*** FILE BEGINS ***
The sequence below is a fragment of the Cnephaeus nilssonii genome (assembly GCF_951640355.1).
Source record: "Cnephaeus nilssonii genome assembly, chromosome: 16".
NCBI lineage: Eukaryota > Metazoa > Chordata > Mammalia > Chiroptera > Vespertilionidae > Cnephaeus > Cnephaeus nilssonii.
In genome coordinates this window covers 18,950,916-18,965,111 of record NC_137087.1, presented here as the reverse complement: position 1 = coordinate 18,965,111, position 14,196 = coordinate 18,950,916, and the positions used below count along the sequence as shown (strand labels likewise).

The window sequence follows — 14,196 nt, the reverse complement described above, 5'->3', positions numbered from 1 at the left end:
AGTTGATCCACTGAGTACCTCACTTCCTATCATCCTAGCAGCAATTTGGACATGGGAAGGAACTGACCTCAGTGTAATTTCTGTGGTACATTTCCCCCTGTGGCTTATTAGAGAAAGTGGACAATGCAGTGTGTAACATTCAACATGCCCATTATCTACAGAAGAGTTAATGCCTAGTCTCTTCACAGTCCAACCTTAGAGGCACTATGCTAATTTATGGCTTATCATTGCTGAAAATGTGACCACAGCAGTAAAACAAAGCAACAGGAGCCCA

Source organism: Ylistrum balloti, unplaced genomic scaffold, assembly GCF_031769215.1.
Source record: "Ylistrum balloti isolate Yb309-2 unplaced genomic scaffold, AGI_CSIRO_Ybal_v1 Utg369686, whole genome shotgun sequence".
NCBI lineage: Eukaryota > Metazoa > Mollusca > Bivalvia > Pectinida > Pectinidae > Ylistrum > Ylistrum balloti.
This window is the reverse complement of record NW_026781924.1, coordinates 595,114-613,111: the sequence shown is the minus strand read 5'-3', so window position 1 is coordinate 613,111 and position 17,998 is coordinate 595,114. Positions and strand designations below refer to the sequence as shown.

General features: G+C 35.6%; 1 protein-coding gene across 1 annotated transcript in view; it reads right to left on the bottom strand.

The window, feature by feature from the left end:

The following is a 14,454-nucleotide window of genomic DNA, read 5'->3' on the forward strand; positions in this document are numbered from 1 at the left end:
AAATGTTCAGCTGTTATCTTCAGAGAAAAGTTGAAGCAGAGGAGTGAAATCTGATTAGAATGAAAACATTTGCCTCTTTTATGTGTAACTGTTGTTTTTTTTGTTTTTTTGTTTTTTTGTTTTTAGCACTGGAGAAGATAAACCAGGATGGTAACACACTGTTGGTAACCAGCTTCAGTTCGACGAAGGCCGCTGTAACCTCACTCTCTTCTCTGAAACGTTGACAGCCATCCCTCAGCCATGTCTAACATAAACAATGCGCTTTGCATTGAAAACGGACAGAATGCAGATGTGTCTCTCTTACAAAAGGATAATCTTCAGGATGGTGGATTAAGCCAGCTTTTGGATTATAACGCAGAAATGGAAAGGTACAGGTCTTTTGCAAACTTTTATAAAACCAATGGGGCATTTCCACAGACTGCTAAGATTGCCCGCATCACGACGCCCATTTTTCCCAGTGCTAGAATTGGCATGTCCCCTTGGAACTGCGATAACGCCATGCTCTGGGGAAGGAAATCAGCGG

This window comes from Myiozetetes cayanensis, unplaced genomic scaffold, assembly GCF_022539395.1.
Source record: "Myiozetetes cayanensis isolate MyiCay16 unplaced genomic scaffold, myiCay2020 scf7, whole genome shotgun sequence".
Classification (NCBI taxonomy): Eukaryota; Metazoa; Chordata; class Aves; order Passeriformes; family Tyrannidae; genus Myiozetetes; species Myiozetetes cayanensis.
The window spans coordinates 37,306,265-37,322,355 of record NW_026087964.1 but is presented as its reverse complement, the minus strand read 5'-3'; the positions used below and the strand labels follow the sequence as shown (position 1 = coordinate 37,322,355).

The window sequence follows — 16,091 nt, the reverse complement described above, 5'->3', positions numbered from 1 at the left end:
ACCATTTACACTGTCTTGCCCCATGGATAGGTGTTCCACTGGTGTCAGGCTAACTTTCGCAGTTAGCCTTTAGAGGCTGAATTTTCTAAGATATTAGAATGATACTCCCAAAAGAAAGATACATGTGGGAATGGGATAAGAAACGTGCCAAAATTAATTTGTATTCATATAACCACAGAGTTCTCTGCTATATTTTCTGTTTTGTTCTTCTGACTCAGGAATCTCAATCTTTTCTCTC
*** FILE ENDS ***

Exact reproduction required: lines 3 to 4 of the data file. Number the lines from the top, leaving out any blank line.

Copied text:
NCBI lineage: Eukaryota > Metazoa > Chordata > Mammalia > Chiroptera > Vespertilionidae > Cnephaeus > Cnephaeus nilssonii.
In genome coordinates this window covers 18,950,916-18,965,111 of record NC_137087.1, presented here as the reverse complement: position 1 = coordinate 18,965,111, position 14,196 = coordinate 18,950,916, and the positions used below count along the sequence as shown (strand labels likewise).